How to make a healthier, tastier cup of coffee

There’s really nothing like a cup of coffee in the morning, giving you comfort and a boost of energy to start off your day. With that said, there are ways to enhance your morning cup of Joe, both in terms of taste and health benefits. Here are 7 tips from MindBodyGreen that will help you elevate your coffee game to new heights.

Properly store your beans: As stated by third-generation coffee farmer Margaret Nyamumbo, “Oxygen, moisture, and light are the enemies to coffee’s freshness.” That’s why you must make sure to store fresh coffee beans in an airtight, opaque container in the pantry, cupboard, or on the counter. 

Buy dark-roasted, fresh coffee beans: When it comes to beans, dark-roasted beans support brain health better than medium roast beans. That’s because dark-roasted beans tend to have the lowest levels of acrylamide, which is a chemical found in roasted coffee beans that can “inhibit neurotransmission, destroy dopamine neurons, and increase oxidative stress.”

Grind your coffee beans before each brew: Whole beans hold their flavor for longer, so grinding them just before you brew will give you the ultimate taste experience.

Make it cold brew: Although the warmth from a cup of coffee is half the joy, a cold brew can be better for your health. Cold brew coffee is said to have 65 percent less acidity than regular hot coffee, according to registered dietitian Nour Zibdeh. This doesn’t mean you have to drink cold coffee all the time. Zibdeh says the “cold” in cold brew simply refers to the actual brewing process, not the final product. That means you can reheat the coffee after the cold brew process.

Try microdosing: Rather than gulp down a couple of cups of coffee, drinking it in small amounts can help you eliminate jitters or avoid the unwanted afternoon energy crash. Marvin Singh, M.D., says it takes about 60 to 100 mg of caffeine to reach the optimal energy zone, so drinking 10mg at a time is a good way to distribute that caffeine into your body throughout the day.

Add non-dairy milk: Plant-based milk such as oat or cashew milk can help those with soy or dairy allergies and are perfect for those following a plant-based diet. Plus, it will make your coffee taste great.

Add some healthy fats: This may sound odd, but adding grass-fed butter and/or MCT oils to your coffee may increase focus, stabilize energy levels, and keep you fuller longer.

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How to make a healthier, tastier cup of coffee

There’s really nothing like a cup of coffee in the morning, giving you comfort and a boost of energy to start off your day. With that said, there are ways to enhance your morning cup of Joe, both in terms of taste and health benefits. Here are 7 tips from MindBodyGreen that will help you elevate your coffee game to new heights.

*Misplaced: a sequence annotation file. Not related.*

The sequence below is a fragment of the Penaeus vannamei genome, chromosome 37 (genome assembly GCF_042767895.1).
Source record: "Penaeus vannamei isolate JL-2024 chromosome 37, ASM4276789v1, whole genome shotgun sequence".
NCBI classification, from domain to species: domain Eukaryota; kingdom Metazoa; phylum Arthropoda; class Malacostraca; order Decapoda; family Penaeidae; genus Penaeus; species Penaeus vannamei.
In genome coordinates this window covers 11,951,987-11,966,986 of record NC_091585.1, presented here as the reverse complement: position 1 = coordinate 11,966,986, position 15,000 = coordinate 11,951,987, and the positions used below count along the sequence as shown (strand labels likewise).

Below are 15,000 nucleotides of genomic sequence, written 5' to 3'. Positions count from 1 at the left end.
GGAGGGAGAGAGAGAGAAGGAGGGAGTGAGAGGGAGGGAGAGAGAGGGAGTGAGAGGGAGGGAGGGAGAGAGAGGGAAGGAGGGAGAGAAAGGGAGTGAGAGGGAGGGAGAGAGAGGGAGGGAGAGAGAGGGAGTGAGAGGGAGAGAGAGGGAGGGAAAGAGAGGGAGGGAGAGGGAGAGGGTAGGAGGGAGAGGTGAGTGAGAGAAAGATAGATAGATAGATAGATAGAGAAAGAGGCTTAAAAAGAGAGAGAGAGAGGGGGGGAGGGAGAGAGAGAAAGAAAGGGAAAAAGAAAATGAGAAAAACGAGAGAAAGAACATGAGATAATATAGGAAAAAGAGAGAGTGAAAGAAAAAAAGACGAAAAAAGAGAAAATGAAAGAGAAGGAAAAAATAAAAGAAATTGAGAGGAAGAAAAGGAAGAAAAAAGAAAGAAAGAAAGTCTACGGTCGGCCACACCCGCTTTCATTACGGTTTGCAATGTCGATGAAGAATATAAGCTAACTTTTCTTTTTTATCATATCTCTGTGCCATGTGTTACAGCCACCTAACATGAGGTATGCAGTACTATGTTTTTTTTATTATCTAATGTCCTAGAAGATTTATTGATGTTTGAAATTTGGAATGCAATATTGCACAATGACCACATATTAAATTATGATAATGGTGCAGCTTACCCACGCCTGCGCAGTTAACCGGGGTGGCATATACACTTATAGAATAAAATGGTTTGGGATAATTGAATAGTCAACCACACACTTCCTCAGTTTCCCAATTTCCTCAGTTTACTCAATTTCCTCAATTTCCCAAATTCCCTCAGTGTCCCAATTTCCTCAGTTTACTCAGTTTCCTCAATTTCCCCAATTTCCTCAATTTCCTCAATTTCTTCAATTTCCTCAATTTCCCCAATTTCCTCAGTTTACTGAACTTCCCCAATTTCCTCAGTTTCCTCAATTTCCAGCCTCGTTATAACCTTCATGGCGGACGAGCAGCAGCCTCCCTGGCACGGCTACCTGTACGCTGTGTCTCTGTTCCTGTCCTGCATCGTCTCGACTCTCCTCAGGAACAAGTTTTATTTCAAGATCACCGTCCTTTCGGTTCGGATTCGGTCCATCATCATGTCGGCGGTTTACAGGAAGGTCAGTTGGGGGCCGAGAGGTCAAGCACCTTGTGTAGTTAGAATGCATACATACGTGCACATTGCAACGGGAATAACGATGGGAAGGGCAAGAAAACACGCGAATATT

Properly store your beans: As stated by third-generation coffee farmer Margaret Nyamumbo, “Oxygen, moisture, and light are the enemies to coffee’s freshness.” That’s why you must make sure to store fresh coffee beans in an airtight, opaque container in the pantry, cupboard, or on the counter. 

Buy dark-roasted, fresh coffee beans: When it comes to beans, dark-roasted beans support brain health better than medium roast beans. That’s because dark-roasted beans tend to have the lowest levels of acrylamide, which is a chemical found in roasted coffee beans that can “inhibit neurotransmission, destroy dopamine neurons, and increase oxidative stress.”

Grind your coffee beans before each brew: Whole beans hold their flavor for longer, so grinding them just before you brew will give you the ultimate taste experience.

Make it cold brew: Although the warmth from a cup of coffee is half the joy, a cold brew can be better for your health. Cold brew coffee is said to have 65 percent less acidity than regular hot coffee, according to registered dietitian Nour Zibdeh. This doesn’t mean you have to drink cold coffee all the time. Zibdeh says the “cold” in cold brew simply refers to the actual brewing process, not the final product. That means you can reheat the coffee after the cold brew process.

Try microdosing: Rather than gulp down a couple of cups of coffee, drinking it in small amounts can help you eliminate jitters or avoid the unwanted afternoon energy crash. Marvin Singh, M.D., says it takes about 60 to 100 mg of caffeine to reach the optimal energy zone, so drinking 10mg at a time is a good way to distribute that caffeine into your body throughout the day.

Add non-dairy milk: Plant-based milk such as oat or cashew milk can help those with soy or dairy allergies and are perfect for those following a plant-based diet. Plus, it will make your coffee taste great.

Add some healthy fats: This may sound odd, but adding grass-fed butter and/or MCT oils to your coffee may increase focus, stabilize energy levels, and keep you fuller longer.

Solution News Source

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